Thorpe Malsor

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Thorpe Malsor
Northamptonshire UK location map.svg
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Thorpe Malsor
Location within Northamptonshire
Population144 (2001 census) [1]
145 (2011 census)
OS grid reference SP8379
Civil parish
  • Thorpe Malsor
Unitary authority
Ceremonial county
Region
Country England
Sovereign state United Kingdom
Post town Kettering
Postcode district NN14
Police Northamptonshire
Fire Northamptonshire
Ambulance East Midlands
UK Parliament
List of places
UK
England
Northamptonshire
52°22′37″N0°49′41″W / 52.377°N 0.828°W / 52.377; -0.828 Coordinates: 52°22′37″N0°49′41″W / 52.377°N 0.828°W / 52.377; -0.828

Thorpe Malsor is a village and civil parish 2 miles (3 km) west of Kettering, Northamptonshire, England. The population at the 2011 Census was 145. [2]

Contents

History

The village's name means 'outlying farm/settlement'. The village was held by Fucher Malesoures (Malesouveres) in the twelfth century. In the Domesday Book it was called 'Alida's outlying farm/settlement', potentially a shortening of the Old English female individual name, 'Aethelgyth'. [3]

The Church of England parish church of All Saints was built late in the 13th and early in the 14th centuries. [4] In 1877 the Gothic Revival architect C.C. Rolfe restored the church, [5] with Harry Hems of Exeter undertaking the carving. [4] All Saints parish is now part of a single benefice with the parishes of Broughton, Cransley and Loddington. [6]

The village well in the middle of the main street was sunk in 1589. [4] Thorpe Malsor Hall is a Jacobean house that was refenestrated in the 18th century and enlarged in 1817. [4]

Ironstone quarrying

Thorpe Malsor sits in the Northamptonshire ironstone field. Between 1903 and 1949, iron ore was quarried from extensive, shallow pits on the north and west sides of the village. These pits were connected to the ironworks north of Kettering, by branch of the narrow gauge Kettering Ironstone Railway. The first pit was close to the village on the west side. The last was further west. The railway crossed the valley north-east of the village on a substantial viaduct. The branch was removed in 1949. The railway was worked by steam locomotives including an unusual double ended locomotive built by the Sentinel Company which had a central cab and a boiler and chimney at each end. This was mostly used on the Thorpe Malsor branch. Steam quarrying machines were introduced from 1918 and diesel ones from 1944. [7] [8]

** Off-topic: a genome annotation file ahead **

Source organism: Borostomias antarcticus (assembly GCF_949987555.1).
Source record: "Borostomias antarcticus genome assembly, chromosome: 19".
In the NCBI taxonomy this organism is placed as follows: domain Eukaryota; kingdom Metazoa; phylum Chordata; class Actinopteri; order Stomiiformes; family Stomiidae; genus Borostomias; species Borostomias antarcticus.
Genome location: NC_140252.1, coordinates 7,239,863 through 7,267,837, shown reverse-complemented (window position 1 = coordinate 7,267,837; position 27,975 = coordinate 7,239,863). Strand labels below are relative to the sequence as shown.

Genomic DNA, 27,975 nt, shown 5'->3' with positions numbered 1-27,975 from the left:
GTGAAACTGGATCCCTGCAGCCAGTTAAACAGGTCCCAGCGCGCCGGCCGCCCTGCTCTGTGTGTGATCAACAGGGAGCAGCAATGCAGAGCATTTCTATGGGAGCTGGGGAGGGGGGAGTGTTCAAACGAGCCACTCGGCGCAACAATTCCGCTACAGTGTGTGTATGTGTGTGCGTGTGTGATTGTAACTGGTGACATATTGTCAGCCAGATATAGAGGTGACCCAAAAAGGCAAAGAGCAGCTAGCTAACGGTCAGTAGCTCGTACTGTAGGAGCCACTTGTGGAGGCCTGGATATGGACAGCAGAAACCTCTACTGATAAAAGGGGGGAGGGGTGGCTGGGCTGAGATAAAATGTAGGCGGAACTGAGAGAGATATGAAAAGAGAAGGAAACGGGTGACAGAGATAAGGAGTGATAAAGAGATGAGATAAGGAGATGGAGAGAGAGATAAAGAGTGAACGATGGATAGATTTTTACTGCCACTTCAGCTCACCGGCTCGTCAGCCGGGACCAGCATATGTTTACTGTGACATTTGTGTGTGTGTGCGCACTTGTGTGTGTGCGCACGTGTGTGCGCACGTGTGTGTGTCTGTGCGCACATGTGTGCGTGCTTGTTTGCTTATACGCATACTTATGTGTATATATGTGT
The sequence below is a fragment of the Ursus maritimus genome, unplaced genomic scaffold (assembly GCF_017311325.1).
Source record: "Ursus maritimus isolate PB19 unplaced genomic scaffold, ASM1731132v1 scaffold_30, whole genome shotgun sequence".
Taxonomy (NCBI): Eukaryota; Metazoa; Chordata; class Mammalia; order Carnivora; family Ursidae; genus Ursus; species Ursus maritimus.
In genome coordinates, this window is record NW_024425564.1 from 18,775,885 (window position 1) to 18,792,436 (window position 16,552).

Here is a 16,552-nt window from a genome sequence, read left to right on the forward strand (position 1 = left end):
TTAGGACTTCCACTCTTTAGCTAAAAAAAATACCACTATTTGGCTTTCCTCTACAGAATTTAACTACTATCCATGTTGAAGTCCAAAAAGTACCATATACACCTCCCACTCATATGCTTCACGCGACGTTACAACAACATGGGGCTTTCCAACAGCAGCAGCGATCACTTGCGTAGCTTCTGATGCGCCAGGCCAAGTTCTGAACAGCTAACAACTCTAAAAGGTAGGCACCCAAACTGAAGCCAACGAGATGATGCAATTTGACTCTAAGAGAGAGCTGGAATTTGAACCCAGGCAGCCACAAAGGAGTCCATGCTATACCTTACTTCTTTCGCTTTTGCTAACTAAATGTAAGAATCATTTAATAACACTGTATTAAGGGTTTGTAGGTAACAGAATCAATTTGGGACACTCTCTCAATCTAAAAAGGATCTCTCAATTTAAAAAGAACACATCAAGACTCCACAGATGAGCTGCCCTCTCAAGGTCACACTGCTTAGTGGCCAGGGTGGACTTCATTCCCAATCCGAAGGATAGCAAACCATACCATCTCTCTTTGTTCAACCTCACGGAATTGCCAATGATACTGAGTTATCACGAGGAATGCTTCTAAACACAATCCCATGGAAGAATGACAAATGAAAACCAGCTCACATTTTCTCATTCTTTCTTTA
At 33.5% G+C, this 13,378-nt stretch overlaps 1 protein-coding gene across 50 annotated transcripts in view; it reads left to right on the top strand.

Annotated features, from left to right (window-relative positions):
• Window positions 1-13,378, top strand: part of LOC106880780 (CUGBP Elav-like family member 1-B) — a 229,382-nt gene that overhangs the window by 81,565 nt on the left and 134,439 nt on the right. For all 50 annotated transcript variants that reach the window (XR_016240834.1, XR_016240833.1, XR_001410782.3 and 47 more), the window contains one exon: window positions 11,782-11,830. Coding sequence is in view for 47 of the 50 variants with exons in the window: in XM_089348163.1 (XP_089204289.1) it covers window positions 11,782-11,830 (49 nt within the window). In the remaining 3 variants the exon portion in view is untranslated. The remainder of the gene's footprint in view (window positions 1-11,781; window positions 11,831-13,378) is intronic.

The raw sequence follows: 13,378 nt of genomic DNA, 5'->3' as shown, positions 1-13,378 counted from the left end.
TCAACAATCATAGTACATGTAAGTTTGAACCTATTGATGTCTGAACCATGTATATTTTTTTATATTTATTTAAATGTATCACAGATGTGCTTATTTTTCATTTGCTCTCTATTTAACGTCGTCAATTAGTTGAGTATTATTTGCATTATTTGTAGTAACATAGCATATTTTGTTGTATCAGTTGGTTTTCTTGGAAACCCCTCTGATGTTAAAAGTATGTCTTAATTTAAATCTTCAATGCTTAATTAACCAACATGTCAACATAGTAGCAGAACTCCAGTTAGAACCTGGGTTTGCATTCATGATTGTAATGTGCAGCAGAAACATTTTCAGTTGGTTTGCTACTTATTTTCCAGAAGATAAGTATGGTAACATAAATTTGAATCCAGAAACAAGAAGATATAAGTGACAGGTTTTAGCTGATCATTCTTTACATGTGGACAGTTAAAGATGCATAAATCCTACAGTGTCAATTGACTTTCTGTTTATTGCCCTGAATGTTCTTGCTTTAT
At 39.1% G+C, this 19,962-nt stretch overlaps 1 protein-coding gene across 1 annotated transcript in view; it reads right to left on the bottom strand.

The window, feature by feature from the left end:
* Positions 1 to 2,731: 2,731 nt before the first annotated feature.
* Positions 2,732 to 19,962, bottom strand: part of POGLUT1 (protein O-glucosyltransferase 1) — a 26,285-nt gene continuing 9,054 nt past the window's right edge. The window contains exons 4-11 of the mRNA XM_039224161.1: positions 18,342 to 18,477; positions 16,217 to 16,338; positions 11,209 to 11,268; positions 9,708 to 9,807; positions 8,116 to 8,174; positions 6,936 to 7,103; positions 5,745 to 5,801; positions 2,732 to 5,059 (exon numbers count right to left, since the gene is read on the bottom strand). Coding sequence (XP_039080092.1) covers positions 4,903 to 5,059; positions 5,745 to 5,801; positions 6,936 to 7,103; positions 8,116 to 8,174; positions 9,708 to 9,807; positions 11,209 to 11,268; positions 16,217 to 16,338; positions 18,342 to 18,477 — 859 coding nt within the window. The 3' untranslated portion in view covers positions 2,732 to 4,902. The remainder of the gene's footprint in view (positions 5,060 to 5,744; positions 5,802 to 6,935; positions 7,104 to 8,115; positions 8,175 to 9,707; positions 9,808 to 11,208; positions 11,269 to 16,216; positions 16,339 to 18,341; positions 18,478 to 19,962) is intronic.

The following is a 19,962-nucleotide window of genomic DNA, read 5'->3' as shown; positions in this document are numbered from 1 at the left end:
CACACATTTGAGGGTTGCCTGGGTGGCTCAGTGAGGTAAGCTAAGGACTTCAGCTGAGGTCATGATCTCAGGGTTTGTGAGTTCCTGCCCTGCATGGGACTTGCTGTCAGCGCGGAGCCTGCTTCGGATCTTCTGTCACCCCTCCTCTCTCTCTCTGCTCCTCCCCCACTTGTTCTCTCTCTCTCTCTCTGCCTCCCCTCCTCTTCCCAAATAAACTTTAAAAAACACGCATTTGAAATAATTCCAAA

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References

  1. "Area selected: Kettering (Non-Metropolitan District)". Neighbourhood Statistics: Full Dataset View. Office for National Statistics . Retrieved 21 November 2011.
  2. "Civil Parish population 2011". Neighbourhood Statistics. Office for National Statistics. Retrieved 11 July 2016.
  3. http://kepn.nottingham.ac.uk/map/place/Northamptonshire/Thorpe%20Malsor
  4. 1 2 3 4 Pevsner & Cherry 1973, p. 428.
  5. Saint 1970, pp. 53ff.
  6. A Church Near You: All Saints, Thorpe Malsor
  7. Quine, Dan (2016). Four East Midlands Ironstone Tramways Part Two: Kettering. Vol. 106. Garndolbenmaen: Narrow Gauge and Industrial Railway Modelling Review.
  8. Tonks, Eric (1991). The Ironstone Quarries of the Midlands: Part V the Kettering Area. Cheltenham: Runpast. pp. 176–203. ISBN   1-870754-05-0.

Further reading